gms | German Medical Science

57th Annual Meeting of the German Society of Neurosurgery
Joint Meeting with the Japanese Neurosurgical Society

German Society of Neurosurgery (DGNC)

11 - 14 May, Essen

Safety and efficacy of a new self expandable stent system in the treatment of intracranial wide neck aneurysms

Sicherheit und Effizienz eines neuen selbstexpandierenden Stentsystems in der Behandlung von intrakraniellen breitbasigen Aneurysmen

Meeting Abstract

  • corresponding author W. Weber - Abteilung für Radiologie und Neuroradiologie, Alfried Krupp Krankenhaus Essen
  • M. Bendszus - Abteilung für Neuroradiologie, Universität Würzburg
  • B. Kis - Klinik für Psychiatrie und Psychotherapie der Universität Duisburg-Essen
  • L. Solymosi - Abteilung für Neuroradiologie, Universität Würzburg
  • D. Kühne - Abteilung für Radiologie und Neuroradiologie, Alfried Krupp Krankenhaus Essen

Deutsche Gesellschaft für Neurochirurgie. Japanische Gesellschaft für Neurochirurgie. 57. Jahrestagung der Deutschen Gesellschaft für Neurochirurgie e.V. (DGNC), Joint Meeting mit der Japanischen Gesellschaft für Neurochirurgie. Essen, 11.-14.05.2006. Düsseldorf, Köln: German Medical Science; 2006. DocSO.02.03

The electronic version of this article is the complete one and can be found online at:

Published: May 8, 2006

© 2006 Weber et al.
This is an Open Access article distributed under the terms of the Creative Commons Attribution License ( You are free: to Share – to copy, distribute and transmit the work, provided the original author and source are credited.



Objective: To evaluate safety and efficacy of a new self-expandable stent system (Enterprise, Cordis, Miami, USA) in the treatment of intracranial wide neck aneurysms.

Methods: In a prospective study, 26 wide neck aneurysms (i.e. aneurysm neck >4mm, or dome-to-neck ratio <2) were treated with the Enterprise stent (Cordis, USA) in 25 patients (22 female, mean age 54, SD 7 years. They were located on the vertebral artery (n=1), basilar artery (n=5), internal carotid artery (n=13), anterior communicating artery (n=3), and middle cerebral artery (n=4). Mean aneurysm size was 6 x 7 x 7mm, and mean neck size was 5mm. Patients were pre-medicated with acetylsalicylic acid (100 mg) and Clopidogrel (75 mg) for at least 3 days. All procedures were performed under systemic heparinisation. Patients were clinically evaluated before and immediately after the procedure, at 30 days and 6 months after placement of the stent. Follow-up intra-arterial angiography was performed 6 months after treatment in 24 patients.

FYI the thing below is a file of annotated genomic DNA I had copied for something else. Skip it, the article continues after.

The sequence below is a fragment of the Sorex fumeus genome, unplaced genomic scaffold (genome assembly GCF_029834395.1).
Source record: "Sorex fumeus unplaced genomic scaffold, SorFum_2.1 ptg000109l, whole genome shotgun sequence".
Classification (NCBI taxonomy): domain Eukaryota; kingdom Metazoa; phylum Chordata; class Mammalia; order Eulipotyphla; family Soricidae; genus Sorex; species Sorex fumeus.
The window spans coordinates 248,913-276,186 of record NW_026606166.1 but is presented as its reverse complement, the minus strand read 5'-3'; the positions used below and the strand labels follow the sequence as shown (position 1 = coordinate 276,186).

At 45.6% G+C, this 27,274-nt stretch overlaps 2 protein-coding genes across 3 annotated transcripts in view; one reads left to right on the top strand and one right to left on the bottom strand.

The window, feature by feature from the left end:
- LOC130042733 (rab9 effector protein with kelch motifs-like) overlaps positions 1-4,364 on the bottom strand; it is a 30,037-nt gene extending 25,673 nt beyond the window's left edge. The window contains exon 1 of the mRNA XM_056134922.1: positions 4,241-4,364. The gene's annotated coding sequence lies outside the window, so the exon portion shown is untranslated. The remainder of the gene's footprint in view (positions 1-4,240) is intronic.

Results: Stent placement was feasible in all cases without technical problems. In particular, navigation of the stent through elongated vessels and stent retrieval was unproblematic. During the procedure, there was no vasospasm or coil prolapse into the parent vessel. One patient, who was thereafter diagnosed as being Clopidogrel-resistant, developed a stent thrombosis without long-term clinical sequelae. Aneurysm recanalization at six months was present in four patients needing re-treatment in three cases. Progressive occlusion of the aneurysm was observed in five cases. One patient refused to come to the 6-month follow-up.

Conclusions: These data suggest a safe and feasible application of the Enterprise stent system. The low rate of recanalization in this group of wide neck aneurysms is promising.